Today was the day off for the team, and met with a slow start after a late night of football and dancing under the stars on the roof of the dig house (aka Club Sayhoun). Day off or no day off, five of us were up early and ready for a six hour hike to Jebel Harun, the grave of Aaron (Arabic: Harun), brother of Moses. And what a hike it was- you can all check out Allison’s post detailing just why visiting the tomb has been a pilgrimage for almost two thousand years. To add to her sparkling narrative would hardly do it justice, so instead I’m going to focus on the archaeologists with whom I spent the day hiking to the top of the known Petra world.

The hiking team (from left to right): Sarah Craft, Andrew Moore, Linda Gosner, and Allison Mickel

Crafty just finished up the fourth year of her PhD at the Joukowsky Institute. She researches pilgrimage sites in central Turkey, so was mixing business and ‘pleasure’ in hiking up what seemed like 10000m in 30+ degree desert sun. She’s also been a great friend in my first year at Brown in showing me both the school and the city, and will be sorely missed this coming year as she lives in Istanbul with a fellowship at the Koç University Research Center for Anatolian Civilizations.

I just met Andrew this year at Petra, where he’s working for the first time after finishing his MA at the University of Colorado Boulder. In the last week I’ve already discovered he has a wicked sense of humour and, after today, I also know the man is a beast when it comes to an intense hike. I’m sure there must be some goat blood in his family tree somewhere.

Linda is another Brown student, so I’ve had the chance to get to know her pretty well in the last year. Aside from a shared love of dance (NB- she can actually dance, and I cannot), and a mutual hope for a Spain win against Italy on Sunday, we’ve also spent the last year in classes and brushing up on Latin to varying degrees of success. If I wanted to embarrass us both, I’d post the video of us re-enacting the opening scenes of the Lion King on the mountain today. I think this time discretion is the better part of valor.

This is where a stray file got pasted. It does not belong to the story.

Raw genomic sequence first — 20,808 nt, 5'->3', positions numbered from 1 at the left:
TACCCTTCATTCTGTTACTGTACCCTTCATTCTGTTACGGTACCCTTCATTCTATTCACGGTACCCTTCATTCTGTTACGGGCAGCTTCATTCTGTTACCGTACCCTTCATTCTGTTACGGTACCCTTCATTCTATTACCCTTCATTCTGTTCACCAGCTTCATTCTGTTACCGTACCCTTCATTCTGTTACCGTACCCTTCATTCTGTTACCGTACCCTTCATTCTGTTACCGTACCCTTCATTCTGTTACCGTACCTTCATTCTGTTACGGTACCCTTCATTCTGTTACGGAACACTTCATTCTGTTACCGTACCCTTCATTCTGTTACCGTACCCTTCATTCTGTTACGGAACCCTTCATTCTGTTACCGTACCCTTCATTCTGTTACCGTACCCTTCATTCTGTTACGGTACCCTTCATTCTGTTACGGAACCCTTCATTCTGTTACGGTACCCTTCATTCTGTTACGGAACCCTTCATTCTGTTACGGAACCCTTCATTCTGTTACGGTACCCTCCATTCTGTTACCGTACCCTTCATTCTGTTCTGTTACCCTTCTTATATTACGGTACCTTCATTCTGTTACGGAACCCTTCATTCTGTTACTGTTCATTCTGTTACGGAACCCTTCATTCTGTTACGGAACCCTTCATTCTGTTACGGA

Allison is another person I’ve had the good fortune to meet this season at Petra, and has just finished up her first year of a PhD at Stanford. We’ve already had some great chats about communicating archaeology to the public. I don’t know how she made it up the mountain after a serious bout of sickness yesterday, but after some strategic shady stops, a lot of water, and even more stairs we emerged victorious to greet the others and have some lunch.

Exhausted. A pilgrimage really is all about the journey.

Perhaps unsurprisingly, a lot of the discussion of archaeology focusses on the archaeology itself- on the site, the materials, the landscape, the archive, the publication. But at least to me, the personal interactions on days like today leave a more lasting impression. Meeting and developing friendships with these people- the archaeologists, my peers- is the thing that is ultimately the most rewarding aspect of a career in archaeology. I’m looking forward to similar days of archaeological pilgrimage, both in the rest of my season with BUPAP and in the future.

Living a Day of Archaeology by Hiking to Jebel Harun

This is Jebel Harun:

It’s the supposed site where Aaron (Harun in Arabic) died during the Israelite’s Exodus from Egypt.  It’s the location of his tomb, and a mosque was built on the site in the 14th century.  You can see the gleaming white dome of the mosque from many points in the area around Petra, where I’m working this season with the Brown University Petra Archaeological Project (BUPAP).

Two years ago, I was working on a different project in the region, the Bir Madhkur Project, with Dr. Andrew M. Smith II (George Washington University).  Bir Madhkur is about 10 km northeast of Petra, and we talked many times about hiking to Jebel Harun.  But I never did.

So now, two years later, our dig house is walking distance from Petra’s city center—from which Jebel Harun is about a 6 hour round trip hike.  It is the perfect opportunity to accomplish things unaccomplished, to navigate more of this rocky landscape that always yields new discoveries and experiences: new tombs and shrines and beytels carved into the sandstone, more welcoming Bedouins urging you to take tea with them.  Today was our day off at BUPAP, and we planned all week to hike to Jebel Harun.

But then yesterday, I was hit with just another reality of the archaeological lifestyle: the tendency to get suddenly and violently ill.  It was graphic.  My body rejected even the smallest offerings of pita and water with astonishing force while I feverishly dreamt about mutant Bedouin dogs and riding a tractor to site.